I decided to put about 50% of my cash wealth in Precious Metals (45% gold, 5% silver as more of s speculative play). The reason for this:

- negative real interest rates eating the real value of my cash savings

- QE pushing up asset prices and devaluing currencies

- competitive currency devaluations by nations around the world

- Governments saying they'll keep interest rates low for the long term.

- the fact that it's fairly certain the value of gold (and silver) is artificially suppressed because 99% of the market is made up of paper contracts with no actual metal to back them. If this is true the returns could end up being mind blowing come the time the lid is blown off this deception. All it will take is for more nervous investors to demand delivery of the real thing in exchange for the contract (there are reports this is already happening), as the financial situation worsens this will increasingly happen until, BOOM!

-If governments were prepared to let bad debts go bad, then we'd have deflation, but they will not (because their own debts will go into the stratosphere and the banks that control them will also go bust), so we're on a path to inflation.

I recommend perusing the following sites:

marketoracle.com

zerohedge.com

You will find some anti-gold sentiment on their too, not just gold bulls, so hopefully from the arguments in the articles and comments you can arrive at your own decision, just like I did.

I must admit that I bought my metals over 18 months ago, even then I baulked at the price, so to go in now (when the price has increased 28%) must seem even more daunting. But there is every reason to believe that today's prices will look cheap in 6 months to a years time and beyond.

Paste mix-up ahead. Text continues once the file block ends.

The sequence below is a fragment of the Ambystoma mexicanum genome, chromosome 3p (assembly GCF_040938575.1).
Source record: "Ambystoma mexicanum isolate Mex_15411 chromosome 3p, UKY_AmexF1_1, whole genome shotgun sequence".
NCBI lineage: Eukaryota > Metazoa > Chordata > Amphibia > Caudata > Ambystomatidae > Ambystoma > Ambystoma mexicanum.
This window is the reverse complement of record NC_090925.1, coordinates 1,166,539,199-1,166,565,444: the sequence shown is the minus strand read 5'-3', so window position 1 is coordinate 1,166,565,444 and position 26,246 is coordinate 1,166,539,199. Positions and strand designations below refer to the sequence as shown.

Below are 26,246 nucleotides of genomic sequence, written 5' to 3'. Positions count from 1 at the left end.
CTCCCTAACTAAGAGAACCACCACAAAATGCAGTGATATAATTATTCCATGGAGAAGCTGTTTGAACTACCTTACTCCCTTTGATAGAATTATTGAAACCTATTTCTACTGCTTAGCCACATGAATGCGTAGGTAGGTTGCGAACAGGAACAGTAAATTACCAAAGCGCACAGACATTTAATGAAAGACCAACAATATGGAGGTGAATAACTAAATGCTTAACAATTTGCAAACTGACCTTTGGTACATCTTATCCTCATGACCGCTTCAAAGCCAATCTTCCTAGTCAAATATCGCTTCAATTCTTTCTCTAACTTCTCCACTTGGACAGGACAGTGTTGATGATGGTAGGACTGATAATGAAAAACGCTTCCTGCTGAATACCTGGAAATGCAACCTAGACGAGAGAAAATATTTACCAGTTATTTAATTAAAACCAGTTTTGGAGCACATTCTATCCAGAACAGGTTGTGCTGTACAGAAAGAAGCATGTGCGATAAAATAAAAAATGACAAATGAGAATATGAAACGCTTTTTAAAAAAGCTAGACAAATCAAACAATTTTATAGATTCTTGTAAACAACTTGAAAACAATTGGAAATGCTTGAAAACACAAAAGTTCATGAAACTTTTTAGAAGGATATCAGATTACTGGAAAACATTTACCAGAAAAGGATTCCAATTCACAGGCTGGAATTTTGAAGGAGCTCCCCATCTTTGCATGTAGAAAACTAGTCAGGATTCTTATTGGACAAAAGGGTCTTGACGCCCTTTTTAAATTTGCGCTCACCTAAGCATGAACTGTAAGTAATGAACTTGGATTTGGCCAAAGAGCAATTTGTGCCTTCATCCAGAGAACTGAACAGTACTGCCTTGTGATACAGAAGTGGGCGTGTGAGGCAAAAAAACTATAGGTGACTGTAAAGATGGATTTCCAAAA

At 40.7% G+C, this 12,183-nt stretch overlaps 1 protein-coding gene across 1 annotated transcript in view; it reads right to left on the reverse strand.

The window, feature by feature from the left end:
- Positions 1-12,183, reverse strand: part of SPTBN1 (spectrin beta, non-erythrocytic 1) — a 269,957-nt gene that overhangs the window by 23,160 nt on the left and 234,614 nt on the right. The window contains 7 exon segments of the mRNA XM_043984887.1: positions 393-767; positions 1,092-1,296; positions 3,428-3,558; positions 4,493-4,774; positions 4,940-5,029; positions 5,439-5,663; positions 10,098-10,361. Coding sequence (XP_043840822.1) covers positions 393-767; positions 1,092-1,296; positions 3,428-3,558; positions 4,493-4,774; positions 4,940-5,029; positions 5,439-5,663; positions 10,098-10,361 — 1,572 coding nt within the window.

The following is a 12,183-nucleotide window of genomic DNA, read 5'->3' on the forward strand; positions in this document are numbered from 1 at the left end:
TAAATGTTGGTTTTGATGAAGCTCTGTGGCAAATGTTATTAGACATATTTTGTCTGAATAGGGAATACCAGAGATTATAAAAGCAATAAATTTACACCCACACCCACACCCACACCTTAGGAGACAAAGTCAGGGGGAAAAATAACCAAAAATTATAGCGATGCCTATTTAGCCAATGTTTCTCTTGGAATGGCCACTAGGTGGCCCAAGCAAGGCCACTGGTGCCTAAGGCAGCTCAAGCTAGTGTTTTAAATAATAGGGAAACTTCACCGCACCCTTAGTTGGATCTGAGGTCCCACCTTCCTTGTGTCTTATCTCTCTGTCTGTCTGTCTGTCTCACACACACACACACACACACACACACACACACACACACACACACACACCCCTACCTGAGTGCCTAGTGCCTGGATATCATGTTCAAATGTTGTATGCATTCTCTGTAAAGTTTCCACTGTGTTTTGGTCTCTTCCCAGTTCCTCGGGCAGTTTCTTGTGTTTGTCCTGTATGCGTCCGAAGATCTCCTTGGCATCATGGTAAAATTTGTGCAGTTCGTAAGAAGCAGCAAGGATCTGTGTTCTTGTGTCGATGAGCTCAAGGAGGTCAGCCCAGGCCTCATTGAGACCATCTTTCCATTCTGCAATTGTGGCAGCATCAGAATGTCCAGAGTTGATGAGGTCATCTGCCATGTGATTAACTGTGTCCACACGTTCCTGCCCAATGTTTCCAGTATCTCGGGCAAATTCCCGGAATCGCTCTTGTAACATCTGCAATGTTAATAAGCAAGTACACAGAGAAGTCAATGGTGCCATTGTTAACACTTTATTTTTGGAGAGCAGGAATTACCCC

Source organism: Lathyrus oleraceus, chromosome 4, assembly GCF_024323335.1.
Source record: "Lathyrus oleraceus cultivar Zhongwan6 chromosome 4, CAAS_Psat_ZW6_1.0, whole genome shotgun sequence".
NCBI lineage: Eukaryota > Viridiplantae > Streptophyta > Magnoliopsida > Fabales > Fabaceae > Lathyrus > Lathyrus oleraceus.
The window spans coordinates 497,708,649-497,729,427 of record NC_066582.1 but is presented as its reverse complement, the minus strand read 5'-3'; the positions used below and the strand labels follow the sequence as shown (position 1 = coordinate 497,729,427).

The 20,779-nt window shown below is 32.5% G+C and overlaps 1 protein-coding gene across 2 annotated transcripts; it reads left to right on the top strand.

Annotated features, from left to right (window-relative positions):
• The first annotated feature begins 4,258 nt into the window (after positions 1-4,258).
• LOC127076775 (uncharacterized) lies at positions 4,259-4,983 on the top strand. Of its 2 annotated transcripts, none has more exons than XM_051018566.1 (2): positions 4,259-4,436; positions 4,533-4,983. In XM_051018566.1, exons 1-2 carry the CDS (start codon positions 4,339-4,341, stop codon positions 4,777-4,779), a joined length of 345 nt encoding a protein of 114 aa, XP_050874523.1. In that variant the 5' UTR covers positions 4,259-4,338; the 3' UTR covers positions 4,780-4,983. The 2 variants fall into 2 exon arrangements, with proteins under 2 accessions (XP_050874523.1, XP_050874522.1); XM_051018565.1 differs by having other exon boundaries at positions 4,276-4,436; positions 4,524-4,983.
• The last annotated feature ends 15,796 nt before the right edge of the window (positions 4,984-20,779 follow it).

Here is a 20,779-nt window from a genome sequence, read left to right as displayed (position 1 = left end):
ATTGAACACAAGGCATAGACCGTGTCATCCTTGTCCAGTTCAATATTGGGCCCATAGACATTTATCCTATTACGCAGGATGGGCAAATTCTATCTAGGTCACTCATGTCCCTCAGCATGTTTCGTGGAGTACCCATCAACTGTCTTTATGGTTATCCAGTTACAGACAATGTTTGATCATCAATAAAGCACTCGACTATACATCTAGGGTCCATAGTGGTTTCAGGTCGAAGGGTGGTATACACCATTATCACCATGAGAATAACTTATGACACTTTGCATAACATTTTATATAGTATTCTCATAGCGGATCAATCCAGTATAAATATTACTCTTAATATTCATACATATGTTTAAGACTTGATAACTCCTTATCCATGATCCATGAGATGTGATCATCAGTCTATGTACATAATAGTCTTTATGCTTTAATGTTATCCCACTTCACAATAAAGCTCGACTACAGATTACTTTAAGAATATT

If the arguments of myself and others persuade you to go for gold, I would recommend spending a minimum of 25% of your savings on gold, if you still feel cautious. Even the world financial situation miraculously improves and gold halves in value you've lost 12.5% of your savings (5k - not exactly a nightmare scenario), but if inflation keeps eating your cash at a rate of 5% every year (I'd caution the real rate is likely to be twice this at least) and gold doubles in the next two years you'll be laughing all the way to the bank.

In truth, I believe the scenario is likely to be a lot worse than that (as in cash down, gold up), hence why I was 50/50, although the ratio is now more like 66/33 in favour of metals because I have been spending some cash since I bought my PM's.

Final word of warning, only buy physical metal (from a reputable dealer). In a gold boom scenario it is likely the govt. will seek to make holding gold undesirable to prop up the currency. Direct confiscation will be a last resort, but they'll probably act through more insidious methods like increasing tax liabilities on gold (easily done if your gold is in an ETF - plus there is a big question over whether ETFs actually have the physical gold to back their accounts). Think this is unlikely? They've just raised CGT haven't they? There you go, expect more of that in the future.